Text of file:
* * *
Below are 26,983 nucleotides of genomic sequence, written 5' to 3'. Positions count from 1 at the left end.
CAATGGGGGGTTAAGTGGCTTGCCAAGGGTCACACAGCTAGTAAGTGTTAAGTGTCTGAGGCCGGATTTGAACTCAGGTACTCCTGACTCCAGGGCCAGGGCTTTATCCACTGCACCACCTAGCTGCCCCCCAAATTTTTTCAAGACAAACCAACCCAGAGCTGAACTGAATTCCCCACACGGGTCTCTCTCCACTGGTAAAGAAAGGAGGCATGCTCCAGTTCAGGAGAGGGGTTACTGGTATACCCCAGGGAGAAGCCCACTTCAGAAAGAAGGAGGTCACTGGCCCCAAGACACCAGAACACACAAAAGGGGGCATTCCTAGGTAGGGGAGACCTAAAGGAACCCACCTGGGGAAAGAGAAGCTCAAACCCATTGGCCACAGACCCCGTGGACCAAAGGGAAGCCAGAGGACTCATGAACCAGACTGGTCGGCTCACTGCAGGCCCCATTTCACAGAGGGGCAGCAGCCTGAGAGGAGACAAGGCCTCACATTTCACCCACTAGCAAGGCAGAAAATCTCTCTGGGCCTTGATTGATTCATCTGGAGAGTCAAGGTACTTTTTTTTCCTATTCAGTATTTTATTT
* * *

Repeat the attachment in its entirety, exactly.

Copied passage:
Below are 26,983 nucleotides of genomic sequence, written 5' to 3'. Positions count from 1 at the left end.
CAATGGGGGGTTAAGTGGCTTGCCAAGGGTCACACAGCTAGTAAGTGTTAAGTGTCTGAGGCCGGATTTGAACTCAGGTACTCCTGACTCCAGGGCCAGGGCTTTATCCACTGCACCACCTAGCTGCCCCCCAAATTTTTTCAAGACAAACCAACCCAGAGCTGAACTGAATTCCCCACACGGGTCTCTCTCCACTGGTAAAGAAAGGAGGCATGCTCCAGTTCAGGAGAGGGGTTACTGGTATACCCCAGGGAGAAGCCCACTTCAGAAAGAAGGAGGTCACTGGCCCCAAGACACCAGAACACACAAAAGGGGGCATTCCTAGGTAGGGGAGACCTAAAGGAACCCACCTGGGGAAAGAGAAGCTCAAACCCATTGGCCACAGACCCCGTGGACCAAAGGGAAGCCAGAGGACTCATGAACCAGACTGGTCGGCTCACTGCAGGCCCCATTTCACAGAGGGGCAGCAGCCTGAGAGGAGACAAGGCCTCACATTTCACCCACTAGCAAGGCAGAAAATCTCTCTGGGCCTTGATTGATTCATCTGGAGAGTCAAGGTACTTTTTTTTCCTATTCAGTATTTTATTT